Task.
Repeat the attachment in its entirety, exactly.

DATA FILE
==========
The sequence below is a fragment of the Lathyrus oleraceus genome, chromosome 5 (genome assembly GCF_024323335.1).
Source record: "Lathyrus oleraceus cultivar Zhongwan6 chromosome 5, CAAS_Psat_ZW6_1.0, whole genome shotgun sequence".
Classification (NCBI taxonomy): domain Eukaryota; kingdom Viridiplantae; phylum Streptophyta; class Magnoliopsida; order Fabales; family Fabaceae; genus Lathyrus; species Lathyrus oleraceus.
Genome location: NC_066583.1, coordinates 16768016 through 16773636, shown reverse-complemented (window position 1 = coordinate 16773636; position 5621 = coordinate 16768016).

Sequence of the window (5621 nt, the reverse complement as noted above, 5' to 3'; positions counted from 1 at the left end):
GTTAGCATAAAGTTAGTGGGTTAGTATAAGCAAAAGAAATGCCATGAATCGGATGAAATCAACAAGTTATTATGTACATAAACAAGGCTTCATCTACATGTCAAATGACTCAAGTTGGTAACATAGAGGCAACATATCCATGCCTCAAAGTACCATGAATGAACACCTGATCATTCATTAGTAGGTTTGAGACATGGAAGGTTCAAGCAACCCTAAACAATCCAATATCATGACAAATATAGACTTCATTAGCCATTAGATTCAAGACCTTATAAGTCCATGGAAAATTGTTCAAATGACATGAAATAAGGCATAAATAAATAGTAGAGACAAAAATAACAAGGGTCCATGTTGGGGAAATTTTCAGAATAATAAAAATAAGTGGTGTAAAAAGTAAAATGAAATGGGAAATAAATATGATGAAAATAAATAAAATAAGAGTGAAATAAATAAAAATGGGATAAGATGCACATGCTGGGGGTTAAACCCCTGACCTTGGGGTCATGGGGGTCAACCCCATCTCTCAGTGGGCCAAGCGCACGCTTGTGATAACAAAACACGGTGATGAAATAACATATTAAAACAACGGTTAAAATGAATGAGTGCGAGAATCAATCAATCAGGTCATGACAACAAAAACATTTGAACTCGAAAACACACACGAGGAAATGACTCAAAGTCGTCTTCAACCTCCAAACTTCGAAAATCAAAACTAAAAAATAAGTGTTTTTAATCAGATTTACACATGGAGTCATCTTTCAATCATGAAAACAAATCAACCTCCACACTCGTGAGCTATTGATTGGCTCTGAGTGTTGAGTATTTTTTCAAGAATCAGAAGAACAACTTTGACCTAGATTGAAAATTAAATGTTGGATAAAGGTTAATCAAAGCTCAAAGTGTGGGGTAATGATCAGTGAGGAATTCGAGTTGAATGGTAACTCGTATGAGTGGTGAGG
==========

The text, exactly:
The sequence below is a fragment of the Lathyrus oleraceus genome, chromosome 5 (genome assembly GCF_024323335.1).
Source record: "Lathyrus oleraceus cultivar Zhongwan6 chromosome 5, CAAS_Psat_ZW6_1.0, whole genome shotgun sequence".
Classification (NCBI taxonomy): domain Eukaryota; kingdom Viridiplantae; phylum Streptophyta; class Magnoliopsida; order Fabales; family Fabaceae; genus Lathyrus; species Lathyrus oleraceus.
Genome location: NC_066583.1, coordinates 16768016 through 16773636, shown reverse-complemented (window position 1 = coordinate 16773636; position 5621 = coordinate 16768016).

Sequence of the window (5621 nt, the reverse complement as noted above, 5' to 3'; positions counted from 1 at the left end):
GTTAGCATAAAGTTAGTGGGTTAGTATAAGCAAAAGAAATGCCATGAATCGGATGAAATCAACAAGTTATTATGTACATAAACAAGGCTTCATCTACATGTCAAATGACTCAAGTTGGTAACATAGAGGCAACATATCCATGCCTCAAAGTACCATGAATGAACACCTGATCATTCATTAGTAGGTTTGAGACATGGAAGGTTCAAGCAACCCTAAACAATCCAATATCATGACAAATATAGACTTCATTAGCCATTAGATTCAAGACCTTATAAGTCCATGGAAAATTGTTCAAATGACATGAAATAAGGCATAAATAAATAGTAGAGACAAAAATAACAAGGGTCCATGTTGGGGAAATTTTCAGAATAATAAAAATAAGTGGTGTAAAAAGTAAAATGAAATGGGAAATAAATATGATGAAAATAAATAAAATAAGAGTGAAATAAATAAAAATGGGATAAGATGCACATGCTGGGGGTTAAACCCCTGACCTTGGGGTCATGGGGGTCAACCCCATCTCTCAGTGGGCCAAGCGCACGCTTGTGATAACAAAACACGGTGATGAAATAACATATTAAAACAACGGTTAAAATGAATGAGTGCGAGAATCAATCAATCAGGTCATGACAACAAAAACATTTGAACTCGAAAACACACACGAGGAAATGACTCAAAGTCGTCTTCAACCTCCAAACTTCGAAAATCAAAACTAAAAAATAAGTGTTTTTAATCAGATTTACACATGGAGTCATCTTTCAATCATGAAAACAAATCAACCTCCACACTCGTGAGCTATTGATTGGCTCTGAGTGTTGAGTATTTTTTCAAGAATCAGAAGAACAACTTTGACCTAGATTGAAAATTAAATGTTGGATAAAGGTTAATCAAAGCTCAAAGTGTGGGGTAATGATCAGTGAGGAATTCGAGTTGAATGGTAACTCGTATGAGTGGTGAGG